SVS class idea! (How to study others work)



  • I want to study other artists illustration because I want to get better and can’t think of a better way than start there due to Will and Lee recently talking about artists who copy as they learned. I just ran into the issue of not knowing what to look for or think of while study others work. Could you make a class or YouTube video on what you usually look for?



  • @ben-migliore said in SVS class idea! (How to study others work):

    I want to study other artists illustration because I want to get better and can’t think of a better way than start there due to Will and Lee recently talking about artists who copy as they learned. I just ran into the issue of not knowing what to look for or think of while study others work. Could you make a class or YouTube video on what you usually look for?

    @Ben-Migliore I have the same problem of "I know what I like when I see it" but don't have a logical system of evaluating exactly what it is that makes the illustration appealing/effective.
    I thought it was just me 😉I too would appreciate a more formal structure for analyzing an illustration. Thanks for articulating what I couldn't put into words!



  • Count me in on this--same problem! I'd love more guidance on how to analyse what I love about a piece or an artist and incorporate the elements into my own work. I have watched the Lee White video on Finding Your Style and have been working on the Dream Portfolio, but could definitely use more direction on that!



  • Ditto! This type of info would be very useful



  • Just some ideas for evaluating others work, I'm sure there are lots more but I'm not in essay writing mode, just brainstorming:

    Subject matter / themes they use or you are drawn to
    Graphic design stuff: composition and focal points (how are they directing the eye), linework style, colour scheme, texture, contrast, repetition, alignment, proximity...
    mood of the illustration and how this is achieved through use of design elements
    what medium are they using (watercolour, acrylic, printmaking, digital etc.)
    how effective is it at conveying the overall message of the piece

    Here's an example of someone evaluating there favorite artists work: https://medium.com/@roblevintennis/illustration-teardowns-italian-illustrators-cd843d2d5153



  • @christine-garner Nice article! I have worked with Davide Bonazzi and no - he does not do lo-fi sketches. For every brief he delivers 4-6 ideas in near-final comps. Apparently ideas just come to him in a rich and steady flow ;-))



  • @christine-garner This is a great resource! Thank you!!



  • @smceccarelli I don't know how anyone could assume such a thing about how another artist forms sketches from looking at the final work either :-)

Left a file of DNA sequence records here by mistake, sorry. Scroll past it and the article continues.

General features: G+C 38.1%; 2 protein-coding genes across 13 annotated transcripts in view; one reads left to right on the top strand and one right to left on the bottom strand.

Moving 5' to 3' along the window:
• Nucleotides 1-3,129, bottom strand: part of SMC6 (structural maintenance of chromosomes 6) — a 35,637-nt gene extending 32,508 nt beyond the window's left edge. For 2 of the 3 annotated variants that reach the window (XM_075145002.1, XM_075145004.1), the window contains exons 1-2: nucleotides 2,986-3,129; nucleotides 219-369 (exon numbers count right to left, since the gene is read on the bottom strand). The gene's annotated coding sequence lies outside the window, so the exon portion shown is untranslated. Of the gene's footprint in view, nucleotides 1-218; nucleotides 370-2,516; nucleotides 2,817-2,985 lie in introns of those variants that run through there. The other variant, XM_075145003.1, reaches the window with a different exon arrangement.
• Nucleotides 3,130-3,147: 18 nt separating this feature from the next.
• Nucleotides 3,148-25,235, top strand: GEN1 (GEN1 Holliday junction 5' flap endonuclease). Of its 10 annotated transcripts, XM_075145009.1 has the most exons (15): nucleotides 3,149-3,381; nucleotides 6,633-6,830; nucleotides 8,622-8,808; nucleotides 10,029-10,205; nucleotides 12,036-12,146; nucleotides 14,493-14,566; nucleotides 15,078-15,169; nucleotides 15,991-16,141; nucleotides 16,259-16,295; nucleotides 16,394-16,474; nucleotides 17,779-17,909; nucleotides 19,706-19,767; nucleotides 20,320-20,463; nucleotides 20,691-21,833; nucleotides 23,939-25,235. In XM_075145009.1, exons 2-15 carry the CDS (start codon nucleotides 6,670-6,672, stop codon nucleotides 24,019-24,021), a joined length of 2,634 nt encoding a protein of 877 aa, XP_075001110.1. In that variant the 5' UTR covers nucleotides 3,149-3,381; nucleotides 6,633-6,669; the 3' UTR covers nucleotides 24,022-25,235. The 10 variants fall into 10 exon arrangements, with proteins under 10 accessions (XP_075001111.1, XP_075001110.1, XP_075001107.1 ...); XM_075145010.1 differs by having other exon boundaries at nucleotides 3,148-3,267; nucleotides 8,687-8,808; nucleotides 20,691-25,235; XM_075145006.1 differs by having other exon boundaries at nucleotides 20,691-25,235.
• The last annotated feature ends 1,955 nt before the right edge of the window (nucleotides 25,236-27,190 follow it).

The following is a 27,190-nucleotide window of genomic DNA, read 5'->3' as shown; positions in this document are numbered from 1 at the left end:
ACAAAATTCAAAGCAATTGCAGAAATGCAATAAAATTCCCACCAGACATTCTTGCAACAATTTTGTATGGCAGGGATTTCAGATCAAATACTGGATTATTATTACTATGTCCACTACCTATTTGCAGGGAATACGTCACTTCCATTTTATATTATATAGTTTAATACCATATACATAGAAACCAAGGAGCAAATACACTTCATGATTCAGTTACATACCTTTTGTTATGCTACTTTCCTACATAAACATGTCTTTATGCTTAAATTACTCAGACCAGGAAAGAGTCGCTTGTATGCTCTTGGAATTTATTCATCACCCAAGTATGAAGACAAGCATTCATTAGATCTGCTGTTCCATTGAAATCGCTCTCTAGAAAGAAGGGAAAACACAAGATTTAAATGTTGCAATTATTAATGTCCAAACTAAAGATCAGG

• I don't think its bad to look at an artists final work and try to guess how their sketches looked... and be wrong. I think what we really should be thinking (and what is really helpful about the exercise) is "If I were to create work that were like this in thus-and-such a way, what would it look like earlier in the process?" The point being trying to figure out how YOU work...if its true of the artist thats secondary. :-)

    Of course its valuable to actually see someone's process, but sometimes that isn't readily avaliable :-).



  • @sarah-luann Thank you, I think what I am getting at though is trying to study others work by asking what makes their illustrations'good. I am just currently unaware of what I should keep in mind while looking for those qualities



  • Hi guys,

    I have some suggestions for you.

    The first thing I'd do is just do some master copies of the work you are looking at. Try to make it as exact as you can. Really try to be observant when you are doing it and look at what they did.

    The next step is breaking it down in a very detailed way. How did they use composition, color, shape, lighting, etc. Do they do that same thing every time? Are they working in a similar way to other artists you like? Are they similar in how they are approaching these things?

    The next step is to try a new illustration in their style. Literally try to approach it as if you were them. This is tough, but it gives you the freedom to not worry about ripping people off. The important thing is to see if you can pull it off in their style.

    The last step is to figure out what you want to use from all the things you learned. Is it the color? Or shape design? or composition? etc.? Try this with a few artists and see where you end up.

    Don't worry about not being "yourself". You can't escape your own tendencies if you wanted to. Have fun with it and try to learn along the way. Add your own exercises to the ones I'm listing here. It's just a starting point and you can take it in many directions.



  • @lee-white thanks so much for your insight !!



  • @lee-white This might make for an interesting Third Thursday topic - where each of us take a piece we wish we had created and break it down for what we're looking at when we copy it LIVE!



  • @lee-white THANK YOU so much, this really helps!!



  • @will-terry YESSS!!! please!



  • @will-terry :D that would be so cool. If it does could you mention me somewhere for asking for the topic. sorry if it’s too much, just would be fun to point out to my friends.



  • @lee-white thanks Lee



  • @Will-Terry I like the idea of doing that. Not live though. That would be like a 6 hour video! Maybe we speed up our creation of it and then talk over it live so we can highlight the important stuff?



  • @Will-Terry I was just watching your videos and I stumbled across you saying "We should teach our art students to copy the masters before us" https://youtu.be/O-ByPngvlug?t=4m47s
    Just thought it was interesting.